Friday, August 22, 2008

Problems with teacher accreditation

I started reading an article in the Sydney Morning Herald suggesting that teachers who met new professional standards would elevate themselves above their colleagues.

When I first read this I thought good thing, recognition for better teachers. Then I looked at the details and found myself reacting very badly - this is another professionalisation thing that really is independent of performance.

In this part of the post I am simply registering my concern. I will outline the reasons a little later.


Before setting out my concerns, some factual information.

The process we are talking about is an accreditation process managed by the NSW Institute of Teachers. Accreditation simply means that some form of process has confirmed that your knowledge, skills and performance at a point meet a defined standard.

To this point there have been two standards - Graduate Teacher and Professional Competence. Two more are now being added - Professional Accomplishment and Professional Leadership - creating a standards' ladder. If you are interested, you can find details of the standards here.

If you look at the Australian debate about teaching you will see that it has centered on the attraction and retention of teachers on one side, the desire to improve teaching performance on the other. Central to this debate has been the need to create structures and opportunities that will reward and retain good teachers.

Accreditation based approaches of the type we are talking about have a different focus. They are concerned with professionalisation, the establishment of and recognition of benchmarks that those in the profession should meet.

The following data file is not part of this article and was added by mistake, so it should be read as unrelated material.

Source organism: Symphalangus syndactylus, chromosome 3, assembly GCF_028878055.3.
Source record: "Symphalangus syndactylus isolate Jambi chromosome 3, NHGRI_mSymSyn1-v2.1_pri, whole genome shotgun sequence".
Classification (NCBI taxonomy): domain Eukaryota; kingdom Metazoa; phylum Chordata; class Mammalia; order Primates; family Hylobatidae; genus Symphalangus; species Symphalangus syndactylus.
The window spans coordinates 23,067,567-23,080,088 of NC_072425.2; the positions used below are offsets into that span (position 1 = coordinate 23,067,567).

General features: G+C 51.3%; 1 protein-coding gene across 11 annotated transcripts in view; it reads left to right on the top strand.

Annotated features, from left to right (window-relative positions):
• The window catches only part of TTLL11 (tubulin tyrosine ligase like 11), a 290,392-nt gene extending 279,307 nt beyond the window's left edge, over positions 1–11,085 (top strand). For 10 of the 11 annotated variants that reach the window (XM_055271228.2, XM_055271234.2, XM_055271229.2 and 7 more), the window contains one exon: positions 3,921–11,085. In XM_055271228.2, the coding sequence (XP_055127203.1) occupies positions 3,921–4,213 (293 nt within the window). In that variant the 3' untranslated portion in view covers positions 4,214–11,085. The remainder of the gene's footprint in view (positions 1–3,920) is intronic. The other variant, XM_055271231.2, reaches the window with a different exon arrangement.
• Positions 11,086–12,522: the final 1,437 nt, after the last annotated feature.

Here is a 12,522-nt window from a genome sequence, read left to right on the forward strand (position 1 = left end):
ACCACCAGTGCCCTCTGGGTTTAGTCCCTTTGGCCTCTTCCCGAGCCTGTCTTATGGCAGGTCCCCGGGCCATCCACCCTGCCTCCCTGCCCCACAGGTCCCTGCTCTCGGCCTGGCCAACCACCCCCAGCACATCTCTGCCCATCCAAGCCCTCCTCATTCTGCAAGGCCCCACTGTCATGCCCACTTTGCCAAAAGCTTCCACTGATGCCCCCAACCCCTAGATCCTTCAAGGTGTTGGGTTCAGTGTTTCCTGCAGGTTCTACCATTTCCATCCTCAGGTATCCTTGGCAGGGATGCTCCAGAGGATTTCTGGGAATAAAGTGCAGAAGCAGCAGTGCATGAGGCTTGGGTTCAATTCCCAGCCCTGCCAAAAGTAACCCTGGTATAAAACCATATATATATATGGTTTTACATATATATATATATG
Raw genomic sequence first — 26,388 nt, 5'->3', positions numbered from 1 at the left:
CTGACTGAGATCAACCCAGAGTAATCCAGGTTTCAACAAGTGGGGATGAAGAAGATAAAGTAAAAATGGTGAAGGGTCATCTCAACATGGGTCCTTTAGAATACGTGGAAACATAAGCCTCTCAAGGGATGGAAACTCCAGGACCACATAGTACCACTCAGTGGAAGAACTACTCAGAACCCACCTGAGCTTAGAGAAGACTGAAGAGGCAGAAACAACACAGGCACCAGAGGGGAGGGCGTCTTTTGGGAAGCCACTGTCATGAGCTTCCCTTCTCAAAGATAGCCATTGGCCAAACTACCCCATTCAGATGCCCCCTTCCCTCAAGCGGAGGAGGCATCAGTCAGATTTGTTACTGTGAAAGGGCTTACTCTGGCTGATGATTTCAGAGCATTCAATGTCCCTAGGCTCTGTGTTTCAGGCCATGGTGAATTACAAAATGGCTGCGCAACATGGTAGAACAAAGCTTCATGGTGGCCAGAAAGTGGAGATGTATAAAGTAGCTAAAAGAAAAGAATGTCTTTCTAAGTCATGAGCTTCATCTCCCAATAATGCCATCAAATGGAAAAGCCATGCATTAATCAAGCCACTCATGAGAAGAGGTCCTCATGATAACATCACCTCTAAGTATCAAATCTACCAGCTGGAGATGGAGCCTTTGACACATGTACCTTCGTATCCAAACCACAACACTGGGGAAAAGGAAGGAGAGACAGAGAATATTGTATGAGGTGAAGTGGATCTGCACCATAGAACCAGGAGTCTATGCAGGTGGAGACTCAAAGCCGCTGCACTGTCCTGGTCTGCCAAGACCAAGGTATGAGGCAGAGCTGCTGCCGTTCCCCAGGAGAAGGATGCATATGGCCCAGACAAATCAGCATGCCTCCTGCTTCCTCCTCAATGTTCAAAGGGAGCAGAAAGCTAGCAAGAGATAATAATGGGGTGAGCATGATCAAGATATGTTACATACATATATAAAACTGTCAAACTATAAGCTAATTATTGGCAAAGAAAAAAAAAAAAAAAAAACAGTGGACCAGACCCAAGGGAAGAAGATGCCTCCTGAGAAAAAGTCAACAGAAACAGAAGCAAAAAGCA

I was a strong supporter of standards based approaches because I saw them as a device for establishing standards and then recognising performance against standards. In recent years I have become increasingly concerned at the way that they have led to creeping credentialism and to the creation of professional barriers independent of performance.

Most professionals learn their craft by doing. The best push the boundaries. The problem is that when you mandate formal standards you create a focus on the formal standard rather than performance. You cut out out those who want to try new things independent of the restrictions mandated by the standard. You also cut out those who may perform remarkably well, but who are not interested in complying with the professional consensus encapsulated in the standard.

I have had direct experience of this at a professional level.

Working as a consultant, a significant market was destroyed when the Federal Government was persuaded by a professional body to mandate their professional qualification as a pre-condition. The entry point then became the credential, not the competence to do the job.

This is my concern about the message in the Herald article. In broad terms, I have supported the Institute's desire to create standards that would enhance teaching's professional reputation. If those standards become the requirement rather than actual performance, then we may have a very real problem.

As a broader comment, the NSW Government's obsession with standards and measurement does not seem to have made NSW a model for good public management.

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